THE WEEK: MARCH 12-16.

EDITOR’S PICKS: 

Fiction Magazine 40th Anniversary Celebration
http://www.housingworks.org/events/detail/fiction-magazine-40th-anniversary-celebration
03/15/2012-03/15/2012
7pm-

Celebrate the new issue and Fiction’s 40th anniversary with contributors Sheila Kohler, Jerome Charyn, Brendan Kiely, and Kesi Foster.

OPERA ON TAP.
http://barbesbrooklyn.com/calendar.html
03/16/2012-03/16/2012
8pm-

OPERA ON TAP. Opera is fun. Most people don’t seem to realize how much fun it really is. In order to prove it, Opera on Tap has taken its act to barrooms where they found out that beer on tap enhances the operatic experience. The company is made up of young singers and instrumentalists who relish the direct contact with audiences not inhibited in their reactions by the looming menace of giant chandeliers.

Kris Kuksi
http://joshualinergallery.com/index.php
03/08/2012-04/07/2012
11pm-6pm

With its cautionary title, Triumph skewers the hubris and folly of human ambition. This cavalcade of epic works references mythology, the occult, and organized religion, and uses age-old techniques of visual storytelling to voice personal angst. Depicting grand themes with extravagant embellishments, Kuksi’s assemblages of small, mass-produced materials are intrinsically narrative. Like gilt Baroque altarpieces, their stunning excess of detail is the ideal vehicle for the artist’s critique of power and piety. And like those early works of public art, they appeal to the viewer to transcend the strife and striving associated with greed.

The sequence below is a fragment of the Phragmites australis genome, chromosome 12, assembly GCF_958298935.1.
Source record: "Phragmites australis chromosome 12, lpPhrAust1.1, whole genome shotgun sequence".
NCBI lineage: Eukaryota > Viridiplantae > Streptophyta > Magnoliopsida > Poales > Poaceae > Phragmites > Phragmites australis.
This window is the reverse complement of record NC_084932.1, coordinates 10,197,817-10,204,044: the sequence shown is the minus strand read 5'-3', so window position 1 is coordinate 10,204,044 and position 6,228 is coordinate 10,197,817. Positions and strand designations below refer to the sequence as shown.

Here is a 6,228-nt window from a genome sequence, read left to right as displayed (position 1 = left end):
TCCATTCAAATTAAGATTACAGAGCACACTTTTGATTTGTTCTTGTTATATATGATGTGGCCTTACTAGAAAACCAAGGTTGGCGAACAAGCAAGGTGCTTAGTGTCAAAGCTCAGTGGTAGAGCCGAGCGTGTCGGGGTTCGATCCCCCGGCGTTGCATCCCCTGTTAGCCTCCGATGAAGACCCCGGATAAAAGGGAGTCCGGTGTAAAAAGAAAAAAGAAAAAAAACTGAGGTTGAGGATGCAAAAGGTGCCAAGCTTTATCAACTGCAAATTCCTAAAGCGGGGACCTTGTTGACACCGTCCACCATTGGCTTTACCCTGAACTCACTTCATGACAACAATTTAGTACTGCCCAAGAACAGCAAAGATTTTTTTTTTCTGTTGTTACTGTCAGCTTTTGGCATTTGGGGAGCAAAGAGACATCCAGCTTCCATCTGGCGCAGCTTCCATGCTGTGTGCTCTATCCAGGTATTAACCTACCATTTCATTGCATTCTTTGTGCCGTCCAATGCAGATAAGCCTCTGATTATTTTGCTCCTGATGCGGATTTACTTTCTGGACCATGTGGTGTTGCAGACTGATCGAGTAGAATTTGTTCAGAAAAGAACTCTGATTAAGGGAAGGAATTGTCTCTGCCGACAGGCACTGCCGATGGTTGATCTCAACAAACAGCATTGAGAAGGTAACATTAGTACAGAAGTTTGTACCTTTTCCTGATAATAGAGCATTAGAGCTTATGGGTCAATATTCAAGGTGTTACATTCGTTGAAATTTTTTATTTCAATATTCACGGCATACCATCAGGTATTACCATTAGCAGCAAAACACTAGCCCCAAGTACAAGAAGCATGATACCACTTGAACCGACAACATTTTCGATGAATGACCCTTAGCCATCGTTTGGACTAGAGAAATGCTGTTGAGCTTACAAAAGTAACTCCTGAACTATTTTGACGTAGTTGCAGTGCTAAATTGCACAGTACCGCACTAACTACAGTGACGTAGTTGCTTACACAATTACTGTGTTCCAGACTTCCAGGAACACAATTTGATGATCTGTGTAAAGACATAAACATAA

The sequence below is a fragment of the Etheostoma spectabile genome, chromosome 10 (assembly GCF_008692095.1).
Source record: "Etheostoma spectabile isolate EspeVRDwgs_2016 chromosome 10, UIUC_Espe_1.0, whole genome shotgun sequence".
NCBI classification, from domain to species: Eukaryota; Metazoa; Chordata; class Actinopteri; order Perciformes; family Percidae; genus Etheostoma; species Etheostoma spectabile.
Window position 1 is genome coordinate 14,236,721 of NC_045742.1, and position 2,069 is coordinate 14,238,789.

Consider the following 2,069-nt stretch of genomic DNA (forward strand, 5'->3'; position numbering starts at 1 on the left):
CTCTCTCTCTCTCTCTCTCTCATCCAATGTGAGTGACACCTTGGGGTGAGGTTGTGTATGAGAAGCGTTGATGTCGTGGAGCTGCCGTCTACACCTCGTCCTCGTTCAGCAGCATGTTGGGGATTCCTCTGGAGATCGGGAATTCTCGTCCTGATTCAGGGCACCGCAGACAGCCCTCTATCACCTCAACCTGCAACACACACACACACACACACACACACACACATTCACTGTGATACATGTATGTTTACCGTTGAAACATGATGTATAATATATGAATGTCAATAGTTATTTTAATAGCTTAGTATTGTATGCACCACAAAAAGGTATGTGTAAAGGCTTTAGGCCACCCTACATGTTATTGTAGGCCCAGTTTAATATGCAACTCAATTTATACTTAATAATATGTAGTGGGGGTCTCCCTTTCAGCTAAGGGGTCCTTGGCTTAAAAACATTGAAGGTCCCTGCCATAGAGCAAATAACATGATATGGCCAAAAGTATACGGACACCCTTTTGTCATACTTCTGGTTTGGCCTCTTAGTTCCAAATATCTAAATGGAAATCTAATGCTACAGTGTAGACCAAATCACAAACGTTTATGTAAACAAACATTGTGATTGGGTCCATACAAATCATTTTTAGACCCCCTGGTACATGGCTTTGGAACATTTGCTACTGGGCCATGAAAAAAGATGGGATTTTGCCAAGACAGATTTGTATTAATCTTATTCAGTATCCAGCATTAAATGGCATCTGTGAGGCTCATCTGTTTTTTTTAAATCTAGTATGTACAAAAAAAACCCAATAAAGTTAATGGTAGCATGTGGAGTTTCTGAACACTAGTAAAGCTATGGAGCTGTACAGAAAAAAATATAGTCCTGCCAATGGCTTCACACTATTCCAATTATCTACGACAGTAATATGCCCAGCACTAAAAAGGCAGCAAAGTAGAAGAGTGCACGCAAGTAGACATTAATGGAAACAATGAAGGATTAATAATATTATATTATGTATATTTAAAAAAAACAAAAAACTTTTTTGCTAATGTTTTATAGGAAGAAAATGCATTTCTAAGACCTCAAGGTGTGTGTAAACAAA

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Nouvelle Cuisine by Andrew de Freitas.

Don’t feel too chewed up. I think as we get older it will be easier to feel this way. Yes I feel like shit at times, probably lately more than ever, but it’s only a temporary paralysis. If I have a goal in life it’s to make sure that it’s always temporary, despite the inevitability. That’s a real goal, and I’m content to deal with it. I’m trying to follow the example of cutting-edge Japanese cooking and French nouvelle cuisine, which is more concerned with difference and variation in savor and texture than with taste sensation in mouthfuls. Yes it’s the same as it’s always been, what you said.

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An Interview with Ophelia Chong.


22:
First the background questions, where did you grow up and how did you get involved with art?

OPHELIA CHONG:I grew up in the wilds of Canada, in the city of Toronto. I remember my first collage, in grade five; it was a collage made of magazine bits and it was blue and green. During my formative years I was an explorer, I would ride my bike from mid-town to the lake and back; I would disappear for a whole day, exploring the city on my three-speed bike. I quickly outgrew Toronto and packed up and left for Los Angeles. I went to the Art Center College of Design and graduated with a BFA in Painting. I am an adjunct professor there in the Photography Dept.

22: What about collage appeals to you?

OPHELIA CHONG
I love seeing the possibilities of color. Of using the pieces of paper as paint, my X-acto knife the brush.

22:
 What about the fusion of collage and design appeals to you? Are they really just versions of the same thing?

OPHELIA CHONG